ds gave her any sensation. Could she believe Miss Crawford to deserve him, it would be–oh, how different would it be–how far more tolerable! But he was deceived in her: he gave her merits which she had not; her faults were what they had ever been, but he saw them no longer. Till she had shed many tears over this deception23, Fanny could not subdue24 her agitation25; and the dejection which followed could only be relieved by the influence of fervent26 prayers for his happiness.
It was her intention, as she felt it to be her duty, to try to overcome all that was excessive, all that bordered on selfishness, in her affection for Edmund. To call or to fancy it a loss, a disappointment, would be a presumption27 for which she had not words strong enough to satisfy her own humility28. To think of him as Miss Crawford might be justified29 in thinking, would in her be insanity30. To her he could be nothing under any circumstances; nothing dearer than a friend. Why did such an idea occur to her even enough to be reprobated and forbidden? It ought not to have touched on the confines of her imagination. She would endeavour to be rational, and to deserve the right of judging of Miss Crawford’s character, and the privilege of true solicitude31 for him by a sound intellect and an honest heart.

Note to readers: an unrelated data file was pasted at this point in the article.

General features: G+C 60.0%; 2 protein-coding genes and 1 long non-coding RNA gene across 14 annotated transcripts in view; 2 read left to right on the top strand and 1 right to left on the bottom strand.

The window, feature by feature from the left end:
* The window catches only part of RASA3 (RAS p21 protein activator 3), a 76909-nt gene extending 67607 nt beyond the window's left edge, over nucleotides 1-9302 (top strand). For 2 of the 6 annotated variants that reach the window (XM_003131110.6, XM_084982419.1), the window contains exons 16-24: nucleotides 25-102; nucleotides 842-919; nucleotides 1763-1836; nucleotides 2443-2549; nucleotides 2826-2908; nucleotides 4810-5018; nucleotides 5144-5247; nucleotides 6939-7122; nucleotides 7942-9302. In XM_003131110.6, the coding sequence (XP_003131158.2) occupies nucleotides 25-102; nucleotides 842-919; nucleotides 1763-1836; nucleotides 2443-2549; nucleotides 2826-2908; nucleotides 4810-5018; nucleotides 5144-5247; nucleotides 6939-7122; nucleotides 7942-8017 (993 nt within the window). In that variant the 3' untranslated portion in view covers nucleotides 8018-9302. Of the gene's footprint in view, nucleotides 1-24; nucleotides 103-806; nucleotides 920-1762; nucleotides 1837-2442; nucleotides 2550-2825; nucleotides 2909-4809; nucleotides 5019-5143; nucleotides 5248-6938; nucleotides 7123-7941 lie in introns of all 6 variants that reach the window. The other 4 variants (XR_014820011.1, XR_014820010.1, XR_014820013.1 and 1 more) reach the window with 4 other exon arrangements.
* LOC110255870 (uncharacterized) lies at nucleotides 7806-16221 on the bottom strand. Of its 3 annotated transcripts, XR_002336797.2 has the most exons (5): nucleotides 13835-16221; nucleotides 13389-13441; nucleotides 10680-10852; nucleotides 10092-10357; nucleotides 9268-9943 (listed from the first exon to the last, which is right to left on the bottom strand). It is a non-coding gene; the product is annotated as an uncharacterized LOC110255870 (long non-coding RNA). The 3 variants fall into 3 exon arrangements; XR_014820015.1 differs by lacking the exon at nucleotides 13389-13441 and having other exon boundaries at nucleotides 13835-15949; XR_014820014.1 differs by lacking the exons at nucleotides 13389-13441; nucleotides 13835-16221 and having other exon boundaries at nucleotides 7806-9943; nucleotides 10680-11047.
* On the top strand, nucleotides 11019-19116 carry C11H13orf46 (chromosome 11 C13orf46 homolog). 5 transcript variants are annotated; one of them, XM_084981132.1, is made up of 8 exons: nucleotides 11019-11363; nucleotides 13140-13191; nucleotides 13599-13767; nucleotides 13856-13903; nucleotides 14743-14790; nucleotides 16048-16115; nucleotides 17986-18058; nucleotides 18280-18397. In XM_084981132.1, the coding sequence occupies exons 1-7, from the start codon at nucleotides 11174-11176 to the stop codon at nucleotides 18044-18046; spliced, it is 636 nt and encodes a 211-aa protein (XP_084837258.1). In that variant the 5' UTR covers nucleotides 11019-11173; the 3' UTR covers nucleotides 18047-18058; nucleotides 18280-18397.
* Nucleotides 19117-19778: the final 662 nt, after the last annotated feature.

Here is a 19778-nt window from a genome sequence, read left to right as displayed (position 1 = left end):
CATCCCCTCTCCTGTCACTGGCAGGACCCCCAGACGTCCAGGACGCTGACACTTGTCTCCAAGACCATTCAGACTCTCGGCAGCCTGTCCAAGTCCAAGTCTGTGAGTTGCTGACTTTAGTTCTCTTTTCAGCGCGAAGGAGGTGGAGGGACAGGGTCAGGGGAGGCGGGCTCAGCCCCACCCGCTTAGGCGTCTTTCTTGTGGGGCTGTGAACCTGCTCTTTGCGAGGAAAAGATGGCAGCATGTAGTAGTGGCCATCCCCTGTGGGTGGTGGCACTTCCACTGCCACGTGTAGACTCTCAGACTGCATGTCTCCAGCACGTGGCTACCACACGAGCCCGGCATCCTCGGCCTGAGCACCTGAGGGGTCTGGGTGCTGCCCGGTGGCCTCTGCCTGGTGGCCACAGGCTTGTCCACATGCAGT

She had all the heroism32 of principle, and was determined33 to do her duty; but having also many of the feelings of youth and nature, let her not be much wondered at, if, after making all these good resolutions on the side of self-government, she seized the scrap34 of paper on which Edmund had begun writing to her, as a treasure beyond all her hopes, and reading with the tenderest